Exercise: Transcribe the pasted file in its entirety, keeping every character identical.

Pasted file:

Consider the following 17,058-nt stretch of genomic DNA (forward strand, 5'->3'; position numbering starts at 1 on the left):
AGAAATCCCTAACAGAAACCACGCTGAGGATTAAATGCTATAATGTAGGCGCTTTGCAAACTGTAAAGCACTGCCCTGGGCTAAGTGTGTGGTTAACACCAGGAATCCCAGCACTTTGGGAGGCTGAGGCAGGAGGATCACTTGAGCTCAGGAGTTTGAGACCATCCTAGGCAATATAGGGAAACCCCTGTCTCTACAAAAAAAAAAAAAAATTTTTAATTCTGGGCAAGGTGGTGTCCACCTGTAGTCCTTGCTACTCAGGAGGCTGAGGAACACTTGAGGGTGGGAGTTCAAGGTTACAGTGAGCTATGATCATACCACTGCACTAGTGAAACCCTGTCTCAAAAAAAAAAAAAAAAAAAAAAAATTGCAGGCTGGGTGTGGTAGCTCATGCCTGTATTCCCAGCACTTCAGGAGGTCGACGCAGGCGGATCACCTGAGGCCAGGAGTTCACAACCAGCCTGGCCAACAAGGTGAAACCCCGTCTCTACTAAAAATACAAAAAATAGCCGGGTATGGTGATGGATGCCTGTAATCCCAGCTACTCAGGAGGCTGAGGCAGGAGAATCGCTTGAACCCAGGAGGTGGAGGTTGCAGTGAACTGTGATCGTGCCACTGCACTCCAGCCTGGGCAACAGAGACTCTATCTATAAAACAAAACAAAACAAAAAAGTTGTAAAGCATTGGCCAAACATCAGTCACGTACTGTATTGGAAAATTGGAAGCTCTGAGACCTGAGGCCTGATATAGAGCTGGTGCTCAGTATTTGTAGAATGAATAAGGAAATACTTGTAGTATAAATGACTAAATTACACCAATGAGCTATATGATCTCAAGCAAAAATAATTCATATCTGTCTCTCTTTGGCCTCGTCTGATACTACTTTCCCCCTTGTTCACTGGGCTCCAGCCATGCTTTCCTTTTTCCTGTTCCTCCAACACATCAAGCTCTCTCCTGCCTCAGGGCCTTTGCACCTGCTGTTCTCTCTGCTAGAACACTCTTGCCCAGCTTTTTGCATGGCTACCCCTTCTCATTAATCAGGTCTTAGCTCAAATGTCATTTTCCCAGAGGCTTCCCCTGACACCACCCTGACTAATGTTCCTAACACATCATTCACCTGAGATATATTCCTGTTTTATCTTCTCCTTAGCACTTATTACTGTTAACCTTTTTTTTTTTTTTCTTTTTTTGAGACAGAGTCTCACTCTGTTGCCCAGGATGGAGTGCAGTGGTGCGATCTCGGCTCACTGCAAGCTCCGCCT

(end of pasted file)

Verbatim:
Consider the following 17,058-nt stretch of genomic DNA (forward strand, 5'->3'; position numbering starts at 1 on the left):
AGAAATCCCTAACAGAAACCACGCTGAGGATTAAATGCTATAATGTAGGCGCTTTGCAAACTGTAAAGCACTGCCCTGGGCTAAGTGTGTGGTTAACACCAGGAATCCCAGCACTTTGGGAGGCTGAGGCAGGAGGATCACTTGAGCTCAGGAGTTTGAGACCATCCTAGGCAATATAGGGAAACCCCTGTCTCTACAAAAAAAAAAAAAAATTTTTAATTCTGGGCAAGGTGGTGTCCACCTGTAGTCCTTGCTACTCAGGAGGCTGAGGAACACTTGAGGGTGGGAGTTCAAGGTTACAGTGAGCTATGATCATACCACTGCACTAGTGAAACCCTGTCTCAAAAAAAAAAAAAAAAAAAAAAAATTGCAGGCTGGGTGTGGTAGCTCATGCCTGTATTCCCAGCACTTCAGGAGGTCGACGCAGGCGGATCACCTGAGGCCAGGAGTTCACAACCAGCCTGGCCAACAAGGTGAAACCCCGTCTCTACTAAAAATACAAAAAATAGCCGGGTATGGTGATGGATGCCTGTAATCCCAGCTACTCAGGAGGCTGAGGCAGGAGAATCGCTTGAACCCAGGAGGTGGAGGTTGCAGTGAACTGTGATCGTGCCACTGCACTCCAGCCTGGGCAACAGAGACTCTATCTATAAAACAAAACAAAACAAAAAAGTTGTAAAGCATTGGCCAAACATCAGTCACGTACTGTATTGGAAAATTGGAAGCTCTGAGACCTGAGGCCTGATATAGAGCTGGTGCTCAGTATTTGTAGAATGAATAAGGAAATACTTGTAGTATAAATGACTAAATTACACCAATGAGCTATATGATCTCAAGCAAAAATAATTCATATCTGTCTCTCTTTGGCCTCGTCTGATACTACTTTCCCCCTTGTTCACTGGGCTCCAGCCATGCTTTCCTTTTTCCTGTTCCTCCAACACATCAAGCTCTCTCCTGCCTCAGGGCCTTTGCACCTGCTGTTCTCTCTGCTAGAACACTCTTGCCCAGCTTTTTGCATGGCTACCCCTTCTCATTAATCAGGTCTTAGCTCAAATGTCATTTTCCCAGAGGCTTCCCCTGACACCACCCTGACTAATGTTCCTAACACATCATTCACCTGAGATATATTCCTGTTTTATCTTCTCCTTAGCACTTATTACTGTTAACCTTTTTTTTTTTTTTCTTTTTTTGAGACAGAGTCTCACTCTGTTGCCCAGGATGGAGTGCAGTGGTGCGATCTCGGCTCACTGCAAGCTCCGCCT